Last week I was in downtown Atlanta attending the America’s Mart trade show. I go to this event every year to buy new product lines for the store, but I also try to do a little bird watching while I am there. Years ago, I discovered a great place to go bird watching within walking distance of my hotel — Piedmont Park.

This year I was able to go birding for about an hour and a half one day, but it was not enough. I would have loved to have birded for several hours, but work was calling.

Most years I have the park to myself. After all, it is usually downright freezing in Atlanta in January. This year, however, the weather was the best I have ever experienced in Atlanta in January. Apparently, all of the locals felt the same way. There were scores of people in the park — people walking, running, fishing, walking their dogs, teenagers doing volunteer work, and one crazy birder — me!

I have to admit, I get a little indignant at these shows when these are the bird images used on practically every product. It is a struggle to find products with western birds on them.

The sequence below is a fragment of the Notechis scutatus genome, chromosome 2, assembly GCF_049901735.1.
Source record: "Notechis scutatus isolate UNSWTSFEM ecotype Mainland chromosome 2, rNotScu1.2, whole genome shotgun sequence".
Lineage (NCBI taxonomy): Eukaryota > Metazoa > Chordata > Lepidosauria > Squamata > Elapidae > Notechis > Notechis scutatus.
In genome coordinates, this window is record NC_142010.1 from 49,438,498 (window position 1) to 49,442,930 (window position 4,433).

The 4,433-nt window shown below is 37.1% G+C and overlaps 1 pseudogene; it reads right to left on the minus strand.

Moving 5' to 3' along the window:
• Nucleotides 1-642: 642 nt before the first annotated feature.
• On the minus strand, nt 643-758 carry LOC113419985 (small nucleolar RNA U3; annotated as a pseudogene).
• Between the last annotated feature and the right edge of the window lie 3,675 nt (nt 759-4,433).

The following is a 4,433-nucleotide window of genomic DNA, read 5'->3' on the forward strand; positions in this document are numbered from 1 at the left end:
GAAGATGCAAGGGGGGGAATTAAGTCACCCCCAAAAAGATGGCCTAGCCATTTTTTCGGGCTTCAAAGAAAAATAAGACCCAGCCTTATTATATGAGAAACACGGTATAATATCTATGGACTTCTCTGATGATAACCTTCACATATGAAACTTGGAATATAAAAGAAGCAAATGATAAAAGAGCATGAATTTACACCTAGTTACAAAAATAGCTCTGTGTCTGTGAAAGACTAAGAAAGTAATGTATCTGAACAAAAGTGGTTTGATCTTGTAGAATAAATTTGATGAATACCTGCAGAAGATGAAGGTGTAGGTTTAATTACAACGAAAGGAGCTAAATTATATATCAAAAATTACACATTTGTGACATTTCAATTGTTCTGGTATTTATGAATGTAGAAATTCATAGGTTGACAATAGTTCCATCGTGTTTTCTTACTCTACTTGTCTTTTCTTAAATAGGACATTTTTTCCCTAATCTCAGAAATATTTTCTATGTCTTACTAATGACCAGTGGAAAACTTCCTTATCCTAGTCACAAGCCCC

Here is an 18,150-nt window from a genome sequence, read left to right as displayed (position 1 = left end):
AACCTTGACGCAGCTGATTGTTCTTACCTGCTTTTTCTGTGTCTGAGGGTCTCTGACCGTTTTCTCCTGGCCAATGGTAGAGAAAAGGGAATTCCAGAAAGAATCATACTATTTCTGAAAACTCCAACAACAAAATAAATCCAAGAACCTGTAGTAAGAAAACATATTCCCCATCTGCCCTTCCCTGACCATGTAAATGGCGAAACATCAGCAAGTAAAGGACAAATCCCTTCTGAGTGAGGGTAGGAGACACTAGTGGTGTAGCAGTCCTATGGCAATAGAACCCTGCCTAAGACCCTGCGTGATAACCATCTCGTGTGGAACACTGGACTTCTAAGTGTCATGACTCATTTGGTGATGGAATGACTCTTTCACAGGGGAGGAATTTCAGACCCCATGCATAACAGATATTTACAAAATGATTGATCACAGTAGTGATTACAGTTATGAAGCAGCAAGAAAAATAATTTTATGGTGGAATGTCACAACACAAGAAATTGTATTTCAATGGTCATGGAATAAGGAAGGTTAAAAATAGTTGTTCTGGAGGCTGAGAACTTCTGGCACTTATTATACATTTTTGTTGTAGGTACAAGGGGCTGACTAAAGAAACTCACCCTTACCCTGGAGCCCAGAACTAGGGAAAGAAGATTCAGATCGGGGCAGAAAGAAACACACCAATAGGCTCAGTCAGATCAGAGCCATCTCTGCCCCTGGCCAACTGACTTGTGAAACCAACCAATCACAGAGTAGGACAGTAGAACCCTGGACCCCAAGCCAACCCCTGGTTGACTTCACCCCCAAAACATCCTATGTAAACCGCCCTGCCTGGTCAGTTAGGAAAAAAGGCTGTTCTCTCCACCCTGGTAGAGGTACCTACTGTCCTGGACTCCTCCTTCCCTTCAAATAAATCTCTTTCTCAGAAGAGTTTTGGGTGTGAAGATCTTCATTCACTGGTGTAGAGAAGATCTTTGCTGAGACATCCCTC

But I digress; back to Piedmont Park. I had an experience in the park that reinforced earlier observations how animals become tolerant and comfortable with human interactions due to repeated experiences where they did not feel threatened or experienced any harm.

For example, when I am out in nature and come across a cottontail rabbit, if I resist the urge to look directly at it, it will usually stay put, adopting that philosophy that perhaps it is better to remain motionless rather than fleeing and calling attention to itself because it moved.

I have had many encounters with wildlife where, even though I knew they were there, I didn’t look directly at them but continued to walk and look forward. I am sure you have had this experience as well. The moment you stop and look directly at the animal, it knows it has been discovered and it immediately flees. However, if you had never stopped and looked directly at the animal, chances are it would have stayed put.

I had this experience again this past week. I watched as a red-tailed hawk came up from the ground with a squirrel in its talons, a fresh catch. It flew up into a tree and landed on a branch that was maybe 12 feet above a busy walking and jogging trail.

I was a good distance from the hawk, maybe 150 feet, but with binoculars I could see the action really well as the hawk began to devour its prey. I knew that if I walked closer and stopped, the hawk would have perceived me as a source of danger, and it would have flown away.

However, I watched joggers, who were oblivious to the hawk’s presence, run right under the hawk. They were easily within 12 feet of it, and it never even flinched. The hawk saw them approaching, sensed that it hadn’t been seen, and that the joggers posed no threat to him whatsoever.

Maybe I should take up jogging. Until next week, Happy Birding!